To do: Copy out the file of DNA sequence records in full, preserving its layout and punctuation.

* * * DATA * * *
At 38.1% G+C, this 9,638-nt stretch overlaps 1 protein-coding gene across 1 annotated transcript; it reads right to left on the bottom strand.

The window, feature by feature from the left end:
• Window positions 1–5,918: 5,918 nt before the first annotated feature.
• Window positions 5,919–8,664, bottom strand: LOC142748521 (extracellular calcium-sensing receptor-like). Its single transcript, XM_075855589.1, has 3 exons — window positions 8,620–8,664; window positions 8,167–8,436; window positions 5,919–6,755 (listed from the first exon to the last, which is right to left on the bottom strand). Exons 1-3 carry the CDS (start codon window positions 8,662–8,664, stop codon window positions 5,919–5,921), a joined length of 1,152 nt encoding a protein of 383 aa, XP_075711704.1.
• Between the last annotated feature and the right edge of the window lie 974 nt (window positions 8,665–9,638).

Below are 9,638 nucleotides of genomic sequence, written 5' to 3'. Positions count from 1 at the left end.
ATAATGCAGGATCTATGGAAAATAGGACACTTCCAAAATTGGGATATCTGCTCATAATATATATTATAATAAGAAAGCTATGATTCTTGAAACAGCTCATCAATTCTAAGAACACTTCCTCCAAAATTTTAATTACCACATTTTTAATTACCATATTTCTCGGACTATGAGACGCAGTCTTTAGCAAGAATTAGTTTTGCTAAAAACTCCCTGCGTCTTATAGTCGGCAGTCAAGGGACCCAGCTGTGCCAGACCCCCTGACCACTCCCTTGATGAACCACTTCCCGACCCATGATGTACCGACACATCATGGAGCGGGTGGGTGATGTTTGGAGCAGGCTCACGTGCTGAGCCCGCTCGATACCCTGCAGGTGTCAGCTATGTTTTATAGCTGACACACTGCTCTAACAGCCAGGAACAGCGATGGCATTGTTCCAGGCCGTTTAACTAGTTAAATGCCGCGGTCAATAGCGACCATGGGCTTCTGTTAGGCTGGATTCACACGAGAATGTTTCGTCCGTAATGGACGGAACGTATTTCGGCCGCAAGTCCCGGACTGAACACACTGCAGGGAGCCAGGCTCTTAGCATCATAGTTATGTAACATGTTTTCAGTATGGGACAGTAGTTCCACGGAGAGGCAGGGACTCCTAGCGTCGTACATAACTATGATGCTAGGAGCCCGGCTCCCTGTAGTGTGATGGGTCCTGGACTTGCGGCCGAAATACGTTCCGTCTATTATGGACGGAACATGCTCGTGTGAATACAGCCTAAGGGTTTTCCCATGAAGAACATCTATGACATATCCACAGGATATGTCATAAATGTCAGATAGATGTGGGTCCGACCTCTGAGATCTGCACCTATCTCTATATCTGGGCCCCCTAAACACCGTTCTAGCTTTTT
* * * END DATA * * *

At 38.1% G+C, this 9,638-nt stretch overlaps 1 protein-coding gene across 1 annotated transcript; it reads right to left on the bottom strand.

The window, feature by feature from the left end:
• Window positions 1–5,918: 5,918 nt before the first annotated feature.
• Window positions 5,919–8,664, bottom strand: LOC142748521 (extracellular calcium-sensing receptor-like). Its single transcript, XM_075855589.1, has 3 exons — window positions 8,620–8,664; window positions 8,167–8,436; window positions 5,919–6,755 (listed from the first exon to the last, which is right to left on the bottom strand). Exons 1-3 carry the CDS (start codon window positions 8,662–8,664, stop codon window positions 5,919–5,921), a joined length of 1,152 nt encoding a protein of 383 aa, XP_075711704.1.
• Between the last annotated feature and the right edge of the window lie 974 nt (window positions 8,665–9,638).

Below are 9,638 nucleotides of genomic sequence, written 5' to 3'. Positions count from 1 at the left end.
ATAATGCAGGATCTATGGAAAATAGGACACTTCCAAAATTGGGATATCTGCTCATAATATATATTATAATAAGAAAGCTATGATTCTTGAAACAGCTCATCAATTCTAAGAACACTTCCTCCAAAATTTTAATTACCACATTTTTAATTACCATATTTCTCGGACTATGAGACGCAGTCTTTAGCAAGAATTAGTTTTGCTAAAAACTCCCTGCGTCTTATAGTCGGCAGTCAAGGGACCCAGCTGTGCCAGACCCCCTGACCACTCCCTTGATGAACCACTTCCCGACCCATGATGTACCGACACATCATGGAGCGGGTGGGTGATGTTTGGAGCAGGCTCACGTGCTGAGCCCGCTCGATACCCTGCAGGTGTCAGCTATGTTTTATAGCTGACACACTGCTCTAACAGCCAGGAACAGCGATGGCATTGTTCCAGGCCGTTTAACTAGTTAAATGCCGCGGTCAATAGCGACCATGGGCTTCTGTTAGGCTGGATTCACACGAGAATGTTTCGTCCGTAATGGACGGAACGTATTTCGGCCGCAAGTCCCGGACTGAACACACTGCAGGGAGCCAGGCTCTTAGCATCATAGTTATGTAACATGTTTTCAGTATGGGACAGTAGTTCCACGGAGAGGCAGGGACTCCTAGCGTCGTACATAACTATGATGCTAGGAGCCCGGCTCCCTGTAGTGTGATGGGTCCTGGACTTGCGGCCGAAATACGTTCCGTCTATTATGGACGGAACATGCTCGTGTGAATACAGCCTAAGGGTTTTCCCATGAAGAACATCTATGACATATCCACAGGATATGTCATAAATGTCAGATAGATGTGGGTCCGACCTCTGAGATCTGCACCTATCTCTATATCTGGGCCCCCTAAACACCGTTCTAGCTTTTT